Pen pals

When you think of pen pals, you probably think of old-fashioned letter writing. At least, that’s what I thought of when I decided that I wanted a pen pal. Writing a letter by hand, putting a stamp on it, putting it in the mailbox, and then waiting until you get a letter back. It seemed great to me, but since stamps are not very good for your bank account, it never happened. In addition, I didn’t know where to start, because how do you find a pen pal? After some searching I found a website for pen pals, created an account and then things went fast. In no-time I had contact with peers from all over the world, and I talk with them about culture, school and daily life.

De first pen pal with whom I got long-term contact was a girl from Iran. We have been e-mailing almost a year now. Sometimes weekly, but sometimes we wait a long time for each other’s answer because are busy. The first time it took so long before I received an answer, I had already given up hope. However, when I received an extensive email from her after a month, I was overjoyed. We exchange a lot information and experiences about culture and traditions, and we send photos with explanations with it. In this way I really learn a lot about the Iranian culture, and she hopefully also learns a lot about the Dutch culture. For example, I now know that making a ‘Haft Seen’ table is a common tradition in Iran, for example at ‘Norooz’, the public holiday celebrating the first day of spring and the new year. ‘Haft’ means ‘seven’ and ‘seen’ is the ‘s’ in their alphabet. So seven things are put on the table that start with an ‘s’ in their language. Besides that I learn new things about culture, I also notice that there are many similarities. For example, there is a tradition in Iran to put colored eggs on the table, sounds familiar, doesn’t it? Furthermore, we like to send pictures of our lives and things that we have experienced to each other. We share holiday photos, but also photos of food, pets or paintings that we have made.

Recently I also have contact with a girl from China. I was very curious if the Chinese food we order here looks like what she really eats, so I sent a photo of our takeaway meal. This was not the case: very little of the food in the picture was familiar to her. She, in turn, was very interested in the war buildings and monuments in Europe, because many things have been recovered in China while much has been preserved in Europe. I have therefore sent her photos of my holiday to Normandy and other parts of France, and explained what can be seen there.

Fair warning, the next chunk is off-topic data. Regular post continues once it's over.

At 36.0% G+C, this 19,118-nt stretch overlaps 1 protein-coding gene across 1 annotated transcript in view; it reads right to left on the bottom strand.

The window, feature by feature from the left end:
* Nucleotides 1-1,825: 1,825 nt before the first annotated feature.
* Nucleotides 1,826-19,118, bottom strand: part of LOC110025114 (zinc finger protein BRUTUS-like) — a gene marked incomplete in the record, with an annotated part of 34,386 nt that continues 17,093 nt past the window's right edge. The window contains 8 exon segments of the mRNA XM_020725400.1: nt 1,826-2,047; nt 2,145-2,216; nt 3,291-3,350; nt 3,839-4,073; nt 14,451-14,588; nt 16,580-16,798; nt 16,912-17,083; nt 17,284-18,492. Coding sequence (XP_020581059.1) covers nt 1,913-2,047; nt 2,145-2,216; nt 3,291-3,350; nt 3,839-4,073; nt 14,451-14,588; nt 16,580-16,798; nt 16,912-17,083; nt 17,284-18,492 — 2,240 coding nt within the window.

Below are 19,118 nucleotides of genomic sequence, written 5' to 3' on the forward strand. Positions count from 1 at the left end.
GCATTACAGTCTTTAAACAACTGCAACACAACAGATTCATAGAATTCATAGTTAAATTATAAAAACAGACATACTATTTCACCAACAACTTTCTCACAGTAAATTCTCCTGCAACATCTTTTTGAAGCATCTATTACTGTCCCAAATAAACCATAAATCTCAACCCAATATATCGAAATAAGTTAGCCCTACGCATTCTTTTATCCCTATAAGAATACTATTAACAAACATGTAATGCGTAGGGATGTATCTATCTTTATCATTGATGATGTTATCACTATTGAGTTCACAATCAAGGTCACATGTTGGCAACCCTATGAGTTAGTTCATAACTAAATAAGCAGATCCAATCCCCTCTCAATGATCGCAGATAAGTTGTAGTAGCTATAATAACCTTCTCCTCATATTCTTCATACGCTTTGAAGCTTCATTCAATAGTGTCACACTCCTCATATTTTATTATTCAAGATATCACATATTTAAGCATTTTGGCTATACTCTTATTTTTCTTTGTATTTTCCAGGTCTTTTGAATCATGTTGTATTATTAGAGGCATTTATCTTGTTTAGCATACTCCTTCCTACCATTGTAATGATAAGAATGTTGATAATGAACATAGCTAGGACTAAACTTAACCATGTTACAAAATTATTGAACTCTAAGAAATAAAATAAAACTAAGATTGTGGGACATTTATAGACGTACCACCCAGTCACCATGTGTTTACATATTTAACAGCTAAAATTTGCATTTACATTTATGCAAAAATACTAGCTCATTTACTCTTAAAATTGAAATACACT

If you think that it’s always about culture and traditions, then I can assure you that that’s not the case. I talk about music with a guy from America, which turns out to be our shared passion. I even got him to buy a ukulele. We do not tell each other much about culture, we mainly talk about our daily lives. Recently I got a detailed description of what he had done that week, as if it were his diary. Super fun to read, and in this way you can really see what peers do in other countries.

As you have probably already understood, I’m very enthusiastic and can recommend it to anyone to look for pen friends. It is first and foremost fun, but it is also very informative and you come across surprising things that match or are very different. If I’m honest, I had few expectations at first. But now that I’ve been in the ‘pen pal world’ for a year, I’ve found that long-term contacts arise and perhaps even real friendships. I would love to meet my pen friends in real life one day. So, don’t hesitate, go to Google, find a pen pal site you like and write it down!